Picture this: Throughout December, voters show up at their U.S. senators’ and representatives’ offices, daily, to demand Social Security benefit increases.... Senators and representatives are deluged with emails, letters, and phone calls, all advocating this same position.... At town hall meetings and other public events, they are urged to increase benefits. When they go downtown, they are greeted by demonstrators demanding more benefits. Each time they check the news, there’s another letter to the editor, op-ed, or interview, about increasing Social Security benefit levels.

If they don’t hear us, we turn up the volume. Local senior groups*, Occupy chapters, and others who care about seniors join forces and:
  • Occupy local Social Security offices.
  • Go holiday “caroling,” through local shopping districts and past our electeds’ offices. (“Wet socks dangling over a camp fire….Jack Frost’s gonna claim more toes….Just lost my crash pad, damn that barbed wire! Wish I could find a place to doze…”).
  • Hold bake sales outside of lawmakers’ offices, at hearings on Social Security reform, or  in downtown shopping districts. A big bake sale sign could read something like, “Janesville Senior Center Bake Sale: Helping 56 million seniors live with dignity –  one cookie at a time.” Proceeds would fund senior services or community organizing campaigns to expand Social Security benefits.
  • Stitch and bitch: Senior center members could add a decorative patch to the scarves and hats they knit and sell at holiday bazaars, outdoor Sunday markets, craft fairs and bake sales, as well as online.  On each patch - a circle with a slash through it, superimposed on a drawing of a grandma under a bus.
There are many ways to express your opinions. Choose what works for your community. But do it now.

*Yes, today’s seniors might be spared at least some of the cuts, but they are worried about their children, who won’t be spared.

By the way, the picture above is of a grandma, thrown under the bus.


Improve Your Advocacy Aptitude Before Legislative Session 2013

What does your advocacy/organizing plan for the 2013 (state) legislative session look like? Something like this?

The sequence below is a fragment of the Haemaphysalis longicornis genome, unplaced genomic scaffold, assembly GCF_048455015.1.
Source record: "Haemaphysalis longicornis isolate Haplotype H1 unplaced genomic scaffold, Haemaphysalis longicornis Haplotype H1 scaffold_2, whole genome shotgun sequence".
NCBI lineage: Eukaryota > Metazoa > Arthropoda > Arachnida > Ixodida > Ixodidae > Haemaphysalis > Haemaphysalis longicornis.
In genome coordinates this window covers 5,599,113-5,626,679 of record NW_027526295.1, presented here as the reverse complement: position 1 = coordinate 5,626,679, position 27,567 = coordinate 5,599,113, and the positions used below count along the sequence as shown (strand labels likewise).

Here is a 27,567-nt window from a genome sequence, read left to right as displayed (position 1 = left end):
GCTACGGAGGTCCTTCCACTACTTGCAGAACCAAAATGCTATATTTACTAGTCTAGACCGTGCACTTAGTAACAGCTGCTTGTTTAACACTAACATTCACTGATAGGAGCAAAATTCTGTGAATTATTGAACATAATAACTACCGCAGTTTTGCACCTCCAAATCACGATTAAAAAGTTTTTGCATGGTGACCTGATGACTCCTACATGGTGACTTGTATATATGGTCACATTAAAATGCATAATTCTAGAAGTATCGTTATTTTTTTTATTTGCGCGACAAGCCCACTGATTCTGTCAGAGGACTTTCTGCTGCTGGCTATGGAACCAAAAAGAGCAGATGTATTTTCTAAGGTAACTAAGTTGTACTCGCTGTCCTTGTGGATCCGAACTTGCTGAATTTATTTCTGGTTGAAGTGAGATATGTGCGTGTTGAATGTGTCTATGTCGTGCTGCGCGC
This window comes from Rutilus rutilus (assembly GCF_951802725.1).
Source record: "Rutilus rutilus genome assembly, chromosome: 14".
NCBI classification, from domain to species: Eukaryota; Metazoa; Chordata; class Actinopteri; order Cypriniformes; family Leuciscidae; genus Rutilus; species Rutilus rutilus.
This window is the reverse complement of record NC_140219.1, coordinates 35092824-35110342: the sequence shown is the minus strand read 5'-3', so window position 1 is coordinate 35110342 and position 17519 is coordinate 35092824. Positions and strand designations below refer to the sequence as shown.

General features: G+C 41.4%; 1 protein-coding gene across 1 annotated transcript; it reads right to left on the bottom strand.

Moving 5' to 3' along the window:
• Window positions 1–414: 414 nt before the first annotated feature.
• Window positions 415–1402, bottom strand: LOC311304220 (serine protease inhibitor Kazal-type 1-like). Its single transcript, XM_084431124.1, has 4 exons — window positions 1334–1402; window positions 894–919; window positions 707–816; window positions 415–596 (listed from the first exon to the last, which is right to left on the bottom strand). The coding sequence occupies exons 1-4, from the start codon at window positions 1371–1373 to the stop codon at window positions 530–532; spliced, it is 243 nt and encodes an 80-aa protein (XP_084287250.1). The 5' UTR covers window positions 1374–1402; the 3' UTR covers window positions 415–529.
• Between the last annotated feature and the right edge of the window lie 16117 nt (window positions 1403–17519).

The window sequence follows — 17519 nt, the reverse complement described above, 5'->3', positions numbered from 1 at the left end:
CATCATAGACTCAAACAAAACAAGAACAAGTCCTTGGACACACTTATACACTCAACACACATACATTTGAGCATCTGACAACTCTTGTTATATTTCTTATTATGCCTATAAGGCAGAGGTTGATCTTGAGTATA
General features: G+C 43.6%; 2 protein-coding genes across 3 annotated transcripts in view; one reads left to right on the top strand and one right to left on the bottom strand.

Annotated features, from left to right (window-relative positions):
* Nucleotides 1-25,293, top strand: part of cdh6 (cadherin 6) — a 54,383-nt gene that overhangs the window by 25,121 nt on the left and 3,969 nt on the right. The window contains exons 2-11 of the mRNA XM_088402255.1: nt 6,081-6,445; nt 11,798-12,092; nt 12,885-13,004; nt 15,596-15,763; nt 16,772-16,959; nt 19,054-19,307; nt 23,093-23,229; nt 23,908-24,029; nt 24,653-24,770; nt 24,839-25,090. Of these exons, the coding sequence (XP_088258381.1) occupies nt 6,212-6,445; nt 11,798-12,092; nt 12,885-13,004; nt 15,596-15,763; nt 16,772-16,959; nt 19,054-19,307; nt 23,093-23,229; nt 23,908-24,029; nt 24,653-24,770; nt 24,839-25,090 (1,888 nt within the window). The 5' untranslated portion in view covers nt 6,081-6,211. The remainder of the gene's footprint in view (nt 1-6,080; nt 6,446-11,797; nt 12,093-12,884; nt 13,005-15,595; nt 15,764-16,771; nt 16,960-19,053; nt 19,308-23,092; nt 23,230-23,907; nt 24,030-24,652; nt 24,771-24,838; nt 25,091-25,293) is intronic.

• Hire lobbyist. (no money in the budget this year)
  • Organize annual lobby day. (no money in the budget this year)
  • Deal with it after the holidays. Maybe Santa will deliver a gift certificate redeemable for a great 2013 legislative session.

But what if Santa’s budget has been “reformed” and “tweaked” until there’s nothing left, and Santa and the elves have been selling their plasma in order to bring any gifts at all to good little girls and boys?

Your organization can be a powerful advocate without spending a lot of money in the process. The same communications tools commonly used by nonprofits of all sizes are often all you need – tools like visits to legislators and their assistants, calls, letters, emails, town hall meetings, letters to the editor, etc.

But you may want to change how your group uses these tools to increase your efficacy. Here are a few suggestions to consider:

First things first: Do you have an advocacy agenda? In writing? One that key volunteers and staff endorse? And can easily explain? (True story: An advocacy group, after much prodding, was able to get a meeting with a U.S. senator to discuss their policy priorities. At the hour-long meeting, they distributed an agenda with 45 policy action items. You can probably guess how many items they were able to discuss after the Senator personally greeted and shook hands with each of the 50+ meeting attendees.)